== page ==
The Effect of 16 Weeks of Regular Short Duration Physical Activity on Fitness Levels in Primary School Children

By Hamlin, Mike; Ross, Jenny et al. | Journal of Physical Education New Zealand, July 2002 | Go to article overview

The Effect of 16 Weeks of Regular Short Duration Physical Activity on Fitness Levels in Primary School Children


Hamlin, Mike, Ross, Jenny, Hong, Sang-Wan, Journal of Physical Education New Zealand


Abstract

The aim of this study was to investigate the effect of a relatively short-duration, regular physical activity programme on selected health and fitness parameters in children. One hundred and forty eight children (aged 5-12 years) from a decile 10 rural Canterbury school were asked to complete a 16-week training programme consisting of 15 minutes of exercise, three days per week. Boys' height increased by 1.8 cm (95% confidence interval 1.0-2.7) and girls by 1.9cm (CI = 1.1-2.7) over the 16-week training period. Over the training period boys and girls increased in weight (0.9kg, CI = 0.5-1.4 and 1.1kg, CI = 0.6-1.5 respectively) but did not increase BMI or skinfold measurements. Boys and girls improved their broad jump (7.2cm, CI = 2.7-11.5 and 3.9cm, CI = -0.4-8.0 respectively) but boys decreased their sit and reach score (-1.4cm, CI = -0.3--2.4), while girls' sit and reach ability did not change significantly. Boys' and girls' absolute 550m run performance showed no significant change over the training period, however, when accounting for the change in body weight, girls significantly improved 550m performance by 6% (p = 0.006). A regular short-duration physical activity programme can maintain or improve aspects of children's health and fitness, which may improve further with an increase in duration or frequency of training.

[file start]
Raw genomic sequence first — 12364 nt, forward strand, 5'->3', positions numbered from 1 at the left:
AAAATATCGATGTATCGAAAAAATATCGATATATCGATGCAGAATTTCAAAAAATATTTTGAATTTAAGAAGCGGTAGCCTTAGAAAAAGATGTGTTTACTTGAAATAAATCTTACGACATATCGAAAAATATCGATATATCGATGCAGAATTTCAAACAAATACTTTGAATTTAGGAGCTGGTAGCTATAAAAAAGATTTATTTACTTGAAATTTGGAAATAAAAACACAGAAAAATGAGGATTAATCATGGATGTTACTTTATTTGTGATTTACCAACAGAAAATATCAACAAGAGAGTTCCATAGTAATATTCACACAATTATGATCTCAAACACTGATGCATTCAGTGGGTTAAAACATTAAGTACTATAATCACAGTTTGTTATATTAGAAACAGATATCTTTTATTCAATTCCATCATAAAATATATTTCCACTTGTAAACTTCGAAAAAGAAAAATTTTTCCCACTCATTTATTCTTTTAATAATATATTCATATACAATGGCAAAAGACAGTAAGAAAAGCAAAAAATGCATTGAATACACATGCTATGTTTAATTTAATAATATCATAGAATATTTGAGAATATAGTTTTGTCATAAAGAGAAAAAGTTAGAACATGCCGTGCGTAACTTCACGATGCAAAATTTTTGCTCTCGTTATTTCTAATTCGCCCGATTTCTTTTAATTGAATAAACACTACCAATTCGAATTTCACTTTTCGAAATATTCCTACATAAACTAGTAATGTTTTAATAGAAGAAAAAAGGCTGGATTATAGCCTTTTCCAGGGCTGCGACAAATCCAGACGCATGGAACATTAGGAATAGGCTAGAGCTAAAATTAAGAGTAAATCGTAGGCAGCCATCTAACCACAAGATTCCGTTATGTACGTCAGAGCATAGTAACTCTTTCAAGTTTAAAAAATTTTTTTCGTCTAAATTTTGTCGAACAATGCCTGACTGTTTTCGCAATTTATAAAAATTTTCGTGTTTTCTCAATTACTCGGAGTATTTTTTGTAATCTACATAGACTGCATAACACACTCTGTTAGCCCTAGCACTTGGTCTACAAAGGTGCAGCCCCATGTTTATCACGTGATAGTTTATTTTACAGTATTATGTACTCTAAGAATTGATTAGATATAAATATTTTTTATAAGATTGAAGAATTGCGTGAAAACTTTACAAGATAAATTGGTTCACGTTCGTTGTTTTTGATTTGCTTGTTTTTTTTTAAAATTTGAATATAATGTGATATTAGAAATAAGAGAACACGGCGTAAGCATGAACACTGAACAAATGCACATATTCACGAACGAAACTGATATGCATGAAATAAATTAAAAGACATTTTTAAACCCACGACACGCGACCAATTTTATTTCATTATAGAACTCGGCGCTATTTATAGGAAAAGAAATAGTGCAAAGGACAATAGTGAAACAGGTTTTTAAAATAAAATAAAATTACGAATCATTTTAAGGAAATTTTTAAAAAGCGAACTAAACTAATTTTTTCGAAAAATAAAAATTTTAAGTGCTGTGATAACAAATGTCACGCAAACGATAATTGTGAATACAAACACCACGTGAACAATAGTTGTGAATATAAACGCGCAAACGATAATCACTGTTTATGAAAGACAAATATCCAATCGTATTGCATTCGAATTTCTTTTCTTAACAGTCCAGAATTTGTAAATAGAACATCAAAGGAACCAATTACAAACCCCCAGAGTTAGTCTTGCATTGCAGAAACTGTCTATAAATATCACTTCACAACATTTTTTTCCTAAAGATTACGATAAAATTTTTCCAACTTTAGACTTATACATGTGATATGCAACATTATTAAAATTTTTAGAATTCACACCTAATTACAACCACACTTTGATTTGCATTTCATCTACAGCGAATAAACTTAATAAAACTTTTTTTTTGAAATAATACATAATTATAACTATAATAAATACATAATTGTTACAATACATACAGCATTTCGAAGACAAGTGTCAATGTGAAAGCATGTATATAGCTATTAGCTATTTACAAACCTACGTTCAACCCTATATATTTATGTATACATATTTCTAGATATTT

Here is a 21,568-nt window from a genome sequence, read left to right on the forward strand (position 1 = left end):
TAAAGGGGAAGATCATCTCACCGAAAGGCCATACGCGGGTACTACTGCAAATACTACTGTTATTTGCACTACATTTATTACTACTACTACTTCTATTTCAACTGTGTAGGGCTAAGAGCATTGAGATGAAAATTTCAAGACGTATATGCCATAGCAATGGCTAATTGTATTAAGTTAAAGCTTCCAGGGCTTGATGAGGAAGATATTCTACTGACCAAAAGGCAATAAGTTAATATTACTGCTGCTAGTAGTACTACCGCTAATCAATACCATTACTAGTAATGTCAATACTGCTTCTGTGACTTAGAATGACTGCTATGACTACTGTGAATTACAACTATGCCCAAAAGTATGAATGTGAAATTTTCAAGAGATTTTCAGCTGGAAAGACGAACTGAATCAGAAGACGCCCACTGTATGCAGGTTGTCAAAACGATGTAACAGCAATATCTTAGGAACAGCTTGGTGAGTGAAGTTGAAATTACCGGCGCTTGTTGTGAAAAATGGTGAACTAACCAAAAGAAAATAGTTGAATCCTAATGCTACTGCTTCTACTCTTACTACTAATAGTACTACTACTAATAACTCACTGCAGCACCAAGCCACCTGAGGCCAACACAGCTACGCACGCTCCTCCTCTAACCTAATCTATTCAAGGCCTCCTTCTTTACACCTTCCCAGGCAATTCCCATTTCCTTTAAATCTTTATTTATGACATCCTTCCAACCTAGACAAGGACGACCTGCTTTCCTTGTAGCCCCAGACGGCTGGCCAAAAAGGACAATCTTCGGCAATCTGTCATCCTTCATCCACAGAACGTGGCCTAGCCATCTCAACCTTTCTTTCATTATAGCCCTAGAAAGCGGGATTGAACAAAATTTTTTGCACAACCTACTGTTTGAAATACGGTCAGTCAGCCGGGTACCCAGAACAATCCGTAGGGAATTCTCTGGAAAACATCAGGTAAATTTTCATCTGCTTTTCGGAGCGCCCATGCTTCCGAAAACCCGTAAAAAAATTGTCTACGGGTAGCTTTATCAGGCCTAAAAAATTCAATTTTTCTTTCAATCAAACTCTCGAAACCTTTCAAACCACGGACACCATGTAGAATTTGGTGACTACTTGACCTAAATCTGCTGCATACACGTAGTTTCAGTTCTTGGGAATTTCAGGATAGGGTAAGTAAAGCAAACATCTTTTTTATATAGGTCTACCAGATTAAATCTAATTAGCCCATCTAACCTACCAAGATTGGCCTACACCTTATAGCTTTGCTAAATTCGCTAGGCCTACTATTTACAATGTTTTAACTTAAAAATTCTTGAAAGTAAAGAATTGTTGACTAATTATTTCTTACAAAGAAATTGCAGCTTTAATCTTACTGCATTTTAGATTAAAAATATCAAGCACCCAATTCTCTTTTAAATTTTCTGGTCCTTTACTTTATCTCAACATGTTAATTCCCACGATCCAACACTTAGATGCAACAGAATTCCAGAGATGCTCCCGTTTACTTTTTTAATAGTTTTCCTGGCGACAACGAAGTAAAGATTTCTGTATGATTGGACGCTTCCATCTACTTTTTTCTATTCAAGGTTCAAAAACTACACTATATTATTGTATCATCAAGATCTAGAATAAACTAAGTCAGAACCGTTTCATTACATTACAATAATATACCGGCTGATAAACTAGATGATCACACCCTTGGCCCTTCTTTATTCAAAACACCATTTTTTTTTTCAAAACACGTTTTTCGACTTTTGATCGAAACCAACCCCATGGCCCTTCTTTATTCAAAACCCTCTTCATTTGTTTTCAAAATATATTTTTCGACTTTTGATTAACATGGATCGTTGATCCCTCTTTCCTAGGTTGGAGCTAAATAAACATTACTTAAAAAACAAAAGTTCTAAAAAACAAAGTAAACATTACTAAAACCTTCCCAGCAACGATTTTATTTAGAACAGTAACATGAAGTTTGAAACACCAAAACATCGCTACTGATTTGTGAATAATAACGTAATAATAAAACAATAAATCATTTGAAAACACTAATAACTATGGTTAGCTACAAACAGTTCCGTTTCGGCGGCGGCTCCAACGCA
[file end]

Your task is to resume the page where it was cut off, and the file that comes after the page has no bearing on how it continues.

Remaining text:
Introduction

New Zealand secular trend data suggests that for equivalent-aged children body weight increased by approximately 0.5 kg per year and aerobic fitness decreased (measured by a 550-m run) by about 3s per year over the last decade (Dawson, Hamlin, Ross, and Duffy, 2001). Similar trends in children's body weight and health-related fitness levels have been reported in Australia and children's age-related body weight continues to increase over time in countries such as England and Canada (Chinn and Rona, 2001; Dollman, Olds, Norton, and Stuart, 1999; Tremblay and Willms, 2000). These changes are of concern as evidence suggests poor fitness and obesity may increase the acute risk of cardiovascular disease and lead to further chronic health problems later in life (Twisk, Kemper, and van Mechelen, 2000). Inactive lifestyles in children result in low physical fitness levels (Pate, Dowda, and Ross, 1990), which are related to increased health problems such as low bone mineral density (Turner et al., 1992) and increased levels of obesity and Type I diabetes (Hypponen, Virtanen, Kenward, Knip, and Akerblom, 2000).

The genesis of these changes are likely to lie in the lifestyles of children; their levels of physical activity, and or what they eat (Dawson et al., 2001; Ross, 2000). The rectification therefore, is also likely to lie in enabling modifications to these lifestyles. The Physical Activity Taskforce Report (Physical Activity Taskforce, 1998) recommended a multisectorial approach to increasing the levels of physical activity in New Zealanders. More recently, the Ministerial Taskforce on Sport, Fitness and Leisure acknowledged the role of the educational institutions in the development of lifelong physical activity and even suggested lengthening the school day to incorporate additional physical activity for children (Ministerial Taskforce on Sport Fitness and Leisure, 2001). There is evidence, however, that the duration of physical activity required to improve health, while maintaining or improving academic performance, is such that lengthening the school day may be unnecessary (Dragicevick, Hill, Hopkins, and Walker, 1987; Lynch, 1981). These previously reported New Zealand school-based physical fitness intervention programmes have tended to target older intermediate school children (Dragicevick et al., 1987; Lynch, 1981) leaving the younger primary-- aged school children relatively unresearched. The purpose of this study was to investigate the health-related physical fitness changes in primary school children resulting from a 16-week, regular, relatively short-duration, physical activity programme undertaken during normal school hours. …

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